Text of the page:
Jun   2017

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Attending College With a Mental Illness

by
CollegeXpress Student Writer
Last Updated: Oct 26, 2020

There are a few steps you need to take when you’re getting ready to go to your future college. But when you’re living with a mental illness, it’s so critical to take steps to make college a little less stressful than it already is. The tips below will make moving onto campus easier for students living with mental illnesses such as depression, anxiety, and more. Just keep in mind that they’re for students who have already chosen their college—searching for colleges that can help you with your mental illness is a whole different story! (Please remember that this advice is not a substitute for talking to your doctor or another mental health professional.) Check out these tips for coping with mental illnesses in college

Speak with your doctor and/or therapist

Your pediatrician or any mental health professional you are seeing can be a great first step for figuring out how to get ready for college. They can suggest exercises and coping mechanism that will help you, and they can walk you through some of the challenges you might face. Also, if you think you’ll need special accommodations in college, like getting extra time on tests, you’ll need a note from your doctor (by the way, there are a ton of helpful links in that article too). That way the college can make those accommodations for you—more on that in the next section.

Plan your own campus preview day

Talk to your parents and/or admission counselor about planning your own campus preview day, kind of like any other campus visit but done on your own terms and including a visit to the college’s counseling and health services center. This way you can talk face to face with the people who will be there to work with you when you arrive on campus in the fall and start to mentally prepare for your transition to college. These mental health professionals can sit down with you and walk through the kind of opportunities they can offer you. For example, some colleges offer students with anxiety separate testing spaces. Or students with ADHD can get preferential seating, so they’re in areas of the classroom that can be less distracting. Students might also be able to get regular counseling on campus. Just ask about what’s available to you, because these resources can change depending on the campus.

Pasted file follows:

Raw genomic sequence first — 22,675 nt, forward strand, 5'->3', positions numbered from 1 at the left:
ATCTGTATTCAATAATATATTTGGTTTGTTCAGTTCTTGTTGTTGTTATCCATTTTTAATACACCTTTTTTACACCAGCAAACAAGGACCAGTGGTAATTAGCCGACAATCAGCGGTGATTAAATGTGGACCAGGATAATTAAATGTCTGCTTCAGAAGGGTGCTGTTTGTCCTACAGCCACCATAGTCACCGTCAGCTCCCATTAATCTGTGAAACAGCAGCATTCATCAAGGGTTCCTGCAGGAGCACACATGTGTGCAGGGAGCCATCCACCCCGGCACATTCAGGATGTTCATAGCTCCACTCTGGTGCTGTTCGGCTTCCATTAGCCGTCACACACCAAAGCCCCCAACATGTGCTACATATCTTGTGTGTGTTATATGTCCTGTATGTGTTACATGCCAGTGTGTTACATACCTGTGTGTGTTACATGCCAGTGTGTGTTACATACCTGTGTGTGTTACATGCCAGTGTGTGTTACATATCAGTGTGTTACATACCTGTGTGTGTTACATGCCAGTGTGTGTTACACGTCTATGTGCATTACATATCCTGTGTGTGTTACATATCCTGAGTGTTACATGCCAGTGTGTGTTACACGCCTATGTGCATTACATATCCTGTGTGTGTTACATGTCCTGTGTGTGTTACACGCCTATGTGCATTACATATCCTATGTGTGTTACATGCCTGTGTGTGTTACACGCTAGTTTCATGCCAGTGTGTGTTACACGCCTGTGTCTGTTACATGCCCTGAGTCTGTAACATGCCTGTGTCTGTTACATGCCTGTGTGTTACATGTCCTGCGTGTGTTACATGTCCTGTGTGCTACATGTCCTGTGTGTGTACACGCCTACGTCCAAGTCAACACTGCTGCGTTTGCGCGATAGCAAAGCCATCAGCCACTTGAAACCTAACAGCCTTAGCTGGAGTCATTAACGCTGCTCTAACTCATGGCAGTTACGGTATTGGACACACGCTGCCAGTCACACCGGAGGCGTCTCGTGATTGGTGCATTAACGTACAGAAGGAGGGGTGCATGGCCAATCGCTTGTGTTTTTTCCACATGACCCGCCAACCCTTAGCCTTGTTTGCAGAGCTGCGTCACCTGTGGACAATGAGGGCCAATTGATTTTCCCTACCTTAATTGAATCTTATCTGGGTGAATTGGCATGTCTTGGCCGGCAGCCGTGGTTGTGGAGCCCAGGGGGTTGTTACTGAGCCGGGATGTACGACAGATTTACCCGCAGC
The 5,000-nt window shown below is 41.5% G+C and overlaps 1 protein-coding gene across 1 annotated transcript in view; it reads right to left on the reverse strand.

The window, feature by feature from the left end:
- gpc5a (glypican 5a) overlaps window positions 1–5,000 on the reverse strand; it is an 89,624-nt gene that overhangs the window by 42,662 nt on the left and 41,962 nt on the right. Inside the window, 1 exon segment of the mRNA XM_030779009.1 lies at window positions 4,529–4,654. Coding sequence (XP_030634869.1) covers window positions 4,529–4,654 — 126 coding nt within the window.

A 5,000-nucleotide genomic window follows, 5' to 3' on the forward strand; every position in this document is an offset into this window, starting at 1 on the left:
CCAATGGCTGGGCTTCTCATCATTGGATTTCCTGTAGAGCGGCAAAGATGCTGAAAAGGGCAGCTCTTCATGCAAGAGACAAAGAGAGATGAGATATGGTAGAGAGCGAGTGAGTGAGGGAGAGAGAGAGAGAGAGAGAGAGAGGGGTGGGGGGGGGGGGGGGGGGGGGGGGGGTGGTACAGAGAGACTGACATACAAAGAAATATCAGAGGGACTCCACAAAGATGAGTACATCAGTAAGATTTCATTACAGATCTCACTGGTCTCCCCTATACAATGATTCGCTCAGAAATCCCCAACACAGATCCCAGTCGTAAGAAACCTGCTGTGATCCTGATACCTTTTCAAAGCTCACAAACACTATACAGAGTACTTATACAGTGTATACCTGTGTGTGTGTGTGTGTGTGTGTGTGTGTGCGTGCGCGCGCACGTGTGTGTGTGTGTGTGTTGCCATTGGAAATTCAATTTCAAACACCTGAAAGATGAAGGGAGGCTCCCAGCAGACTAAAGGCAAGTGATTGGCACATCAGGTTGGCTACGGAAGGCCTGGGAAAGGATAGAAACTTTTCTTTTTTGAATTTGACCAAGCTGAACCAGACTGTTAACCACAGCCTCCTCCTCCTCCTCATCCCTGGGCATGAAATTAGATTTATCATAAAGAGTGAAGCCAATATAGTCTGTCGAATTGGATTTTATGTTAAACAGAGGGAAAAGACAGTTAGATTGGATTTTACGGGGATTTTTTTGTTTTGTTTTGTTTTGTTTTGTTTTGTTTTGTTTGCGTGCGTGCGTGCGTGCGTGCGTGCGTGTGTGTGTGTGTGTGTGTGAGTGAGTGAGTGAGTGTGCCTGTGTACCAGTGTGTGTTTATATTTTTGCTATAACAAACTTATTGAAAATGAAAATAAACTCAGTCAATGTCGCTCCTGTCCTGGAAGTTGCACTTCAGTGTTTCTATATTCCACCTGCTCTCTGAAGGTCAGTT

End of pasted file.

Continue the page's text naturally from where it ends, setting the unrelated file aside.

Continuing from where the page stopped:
Related: Campus Visits: Solo Edition

Report it on your housing application and medical records

In college, you can get help when you need it without disclosing any mental health issues—so never be afraid to go to the campus health and wellness center and ask for help if you need it. But being honest on your records can help the college lead you in the right direction of certain steps they may want you to take. The college will see your records and may ask you to file for disability in their health services department.

More help for incoming college students living with mental illness

Make sure when you get to college you utilize the resources they offer! Here are five campus resources to know about

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About Emily Barylske

Emily Barylske

First things first: I'm on the hunt currently to pay for my college in free money, and I'm a huge supporter of getting all of the college scholarships you can before taking out student loans. I love taking photos, reading, and writing in my free time. I am currently involved in school clubs such as FCA, choir, and yearbook. I hope to help you and encourage you in your college and scholarship search process.

 

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